‘Unacceptable’ plans for Bishopsgate Goodsyard hit setback

Designs for the Bishopsgate Goodsyard development. Photograph: Hammerson plc

‘Unacceptable’: planning officers found the height and scale of the plans to be inappropriate for the site. Photograph: Hammerson plc

The Mayor of London Boris Johnson has been urged by his own planning officers to reject the “unacceptable” plans for Bishopsgate Goodsyard, in a boost to the long-running campaign against the development.

In a new report published last Friday, the London Mayor’s staff at the Greater London Authority (GLA) found the “density, height, massing and layout” of the £800m high-rise project were “not appropriate” for the site, which straddles Shoreditch and Spitalfields.

“The cumulative harm to heritage assets, the unacceptable daylight-sunlight impact, density, height, massing and layout of the scheme are considered to significantly outweigh the potential public benefits of the scheme,” the report states.

The mix-use scheme has faced fierce local opposition due to its scale – it would include seven tower blocks of up to 38 and 46 storeys – and because originally only 10 per cent of the homes were ‘affordable’.

A spokesperson for heritage activist group More Light More Power “welcomed” the recommended refusal of the “brutal and damaging scheme”. But certain requirements, including those relating to heritage issues and the loss of light, have still been negotiated down, the group warned.

“Developments of this scale that have such a significant impact on their surrounding environment should be designed to the highest standards, not the lowest, so while we welcome the officers’ recommendation we are aware that such negotiations continue, and remain wary of the final outcome.”

Following negotiations with City Hall, the developers agreed to up the proportion of affordable housing from 10 to 15.8 per cent.

However, GLA officers recommended that if Mayor Johnson were to approve the scheme then 25 per cent of the housing within Tower Hamlets should be affordable. They also suggested the developers make another £21.8m payment in lieu of further affordable housing.

Joint developers Hammerson and Ballymore say the scheme will include 1,356 new homes, 700,000 square feet of office space, five and a half acres of ‘public realm’ and create 7,000 jobs.

A spokesperson for the developers said: “We are disappointed that the GLA’s report has recommended the scheme for refusal. The Goodsyard is one of central London’s most important strategic sites which we believe will contribute to the long term growth and success of London.” ​

‘Extraordinary move’

Mayor Johnson bypassed the local authorities of Hackney and Tower Hamlets last year by ‘calling in’ the planning application, which gives him the final say on the outcome.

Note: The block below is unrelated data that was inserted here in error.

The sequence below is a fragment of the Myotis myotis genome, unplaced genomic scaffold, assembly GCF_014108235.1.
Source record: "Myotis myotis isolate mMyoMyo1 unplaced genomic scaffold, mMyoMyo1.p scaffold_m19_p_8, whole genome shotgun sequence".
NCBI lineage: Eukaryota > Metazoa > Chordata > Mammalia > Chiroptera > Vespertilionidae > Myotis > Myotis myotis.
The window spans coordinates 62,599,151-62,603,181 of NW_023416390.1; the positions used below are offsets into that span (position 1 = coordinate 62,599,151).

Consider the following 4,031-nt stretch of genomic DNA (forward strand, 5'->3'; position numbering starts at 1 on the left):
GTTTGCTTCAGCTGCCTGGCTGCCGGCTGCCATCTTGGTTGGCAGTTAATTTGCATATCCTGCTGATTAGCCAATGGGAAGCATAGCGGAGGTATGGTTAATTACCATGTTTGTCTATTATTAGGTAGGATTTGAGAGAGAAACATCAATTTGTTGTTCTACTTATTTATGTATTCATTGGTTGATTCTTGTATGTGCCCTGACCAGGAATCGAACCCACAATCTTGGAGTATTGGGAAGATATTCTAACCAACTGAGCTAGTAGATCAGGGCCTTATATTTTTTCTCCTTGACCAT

He is due to decide whether to approve the Bishopsgate Goodsyard plans at a public hearing on Monday 18 April.

London Assembly members have weighed in on the issue, urging Mayor Johnson to reject the proposals.

Sian Berry, Green candidate for London Mayor and the party’s lead candidate for the London Assembly, said: “Boris Johnson called in this planning application for tower blocks of luxury apartments after both Tower Hamlets and neighbouring Hackney local authorities rejected the scheme.

“It has little or no apparent benefit to the local community, which will instead be forced to put up with construction-related air pollution and congestion. It was an extraordinary move on the Mayor’s part to bypass local accountability in this way and he should now follow his own planning officer’s recommendation and cancel it immediately.”

London Assembly Member Caroline Pidgeon, who is the Liberal Democrat candidate for London Mayor, said Mayor Johnson should “never have called in this application in the first place”.

She added: “Instead he should have listened to the legitimate concerns that existed about this development, especially relating to its lack of affordable housing. At this late stage I hope the Mayor finally listens to reason and accepts the sensible advice now before him.”​

Jennette Arnold, Labour London Assembly Member for Hackney, Islington and Waltham Forest, was approached for comment and had not responded at time of publication.

A spokesperson for Hackney Council, which last year publicly rejected the proposals, said: “We’re pleased that the GLA’s planning officers have recognised the many problems with the current application and the negative impact it would have on the character of Shoreditch, and the hundreds of residents and businesses nearby.

“We intend to make representation at Monday’s hearing and will reiterate the many reasons why we believe the London Mayor should follow his planning experts’ advice and refuse the application.”

The London Mayor declined to comment until after he has made the decision.